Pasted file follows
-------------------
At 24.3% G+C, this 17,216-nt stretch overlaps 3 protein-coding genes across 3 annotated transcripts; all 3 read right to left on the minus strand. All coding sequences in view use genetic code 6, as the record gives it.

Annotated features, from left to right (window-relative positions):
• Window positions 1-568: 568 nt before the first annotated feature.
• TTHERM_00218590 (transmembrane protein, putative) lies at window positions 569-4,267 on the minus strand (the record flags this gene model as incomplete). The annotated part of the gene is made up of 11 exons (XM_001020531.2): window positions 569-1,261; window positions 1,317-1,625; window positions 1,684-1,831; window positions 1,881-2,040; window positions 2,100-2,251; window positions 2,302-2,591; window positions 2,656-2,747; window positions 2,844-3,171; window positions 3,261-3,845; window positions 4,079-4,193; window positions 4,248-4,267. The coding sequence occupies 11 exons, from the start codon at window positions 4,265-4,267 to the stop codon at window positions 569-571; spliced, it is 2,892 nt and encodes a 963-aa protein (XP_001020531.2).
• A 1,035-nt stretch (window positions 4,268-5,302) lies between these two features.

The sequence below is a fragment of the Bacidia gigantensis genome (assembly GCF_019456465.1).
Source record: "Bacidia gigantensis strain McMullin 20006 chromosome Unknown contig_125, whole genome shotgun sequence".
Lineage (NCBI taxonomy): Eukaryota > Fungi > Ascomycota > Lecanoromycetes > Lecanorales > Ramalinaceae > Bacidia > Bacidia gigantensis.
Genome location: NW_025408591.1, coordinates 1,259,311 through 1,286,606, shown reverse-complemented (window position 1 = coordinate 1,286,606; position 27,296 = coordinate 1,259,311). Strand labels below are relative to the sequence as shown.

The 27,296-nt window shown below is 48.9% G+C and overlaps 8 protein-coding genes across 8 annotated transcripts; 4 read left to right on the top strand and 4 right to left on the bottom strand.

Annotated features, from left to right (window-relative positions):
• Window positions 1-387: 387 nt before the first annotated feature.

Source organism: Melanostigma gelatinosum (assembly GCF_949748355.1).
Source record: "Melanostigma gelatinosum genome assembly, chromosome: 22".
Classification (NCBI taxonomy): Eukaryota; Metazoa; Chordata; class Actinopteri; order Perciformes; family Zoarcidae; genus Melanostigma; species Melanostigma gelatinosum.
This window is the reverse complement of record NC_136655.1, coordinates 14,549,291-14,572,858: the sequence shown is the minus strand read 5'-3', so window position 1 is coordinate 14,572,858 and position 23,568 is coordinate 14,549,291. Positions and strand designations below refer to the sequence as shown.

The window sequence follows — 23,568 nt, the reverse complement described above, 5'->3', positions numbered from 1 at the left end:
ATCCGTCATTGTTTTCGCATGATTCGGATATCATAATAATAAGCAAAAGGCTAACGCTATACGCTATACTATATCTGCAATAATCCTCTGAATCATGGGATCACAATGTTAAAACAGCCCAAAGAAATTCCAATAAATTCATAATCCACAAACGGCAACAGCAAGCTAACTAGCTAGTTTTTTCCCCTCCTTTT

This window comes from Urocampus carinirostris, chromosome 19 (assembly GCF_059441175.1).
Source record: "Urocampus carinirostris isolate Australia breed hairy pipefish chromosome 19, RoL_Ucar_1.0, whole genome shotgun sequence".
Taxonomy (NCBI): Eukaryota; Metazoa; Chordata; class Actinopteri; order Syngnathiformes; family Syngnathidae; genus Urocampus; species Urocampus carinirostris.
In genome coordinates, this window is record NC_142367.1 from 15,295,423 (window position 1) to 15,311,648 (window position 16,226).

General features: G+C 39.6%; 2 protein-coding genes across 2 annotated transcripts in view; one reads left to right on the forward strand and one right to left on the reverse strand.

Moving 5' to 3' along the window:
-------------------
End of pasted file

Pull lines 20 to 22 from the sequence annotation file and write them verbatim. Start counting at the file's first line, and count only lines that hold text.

Source record: "Urocampus carinirostris isolate Australia breed hairy pipefish chromosome 19, RoL_Ucar_1.0, whole genome shotgun sequence".
Taxonomy (NCBI): Eukaryota; Metazoa; Chordata; class Actinopteri; order Syngnathiformes; family Syngnathidae; genus Urocampus; species Urocampus carinirostris.
In genome coordinates, this window is record NC_142367.1 from 15,295,423 (window position 1) to 15,311,648 (window position 16,226).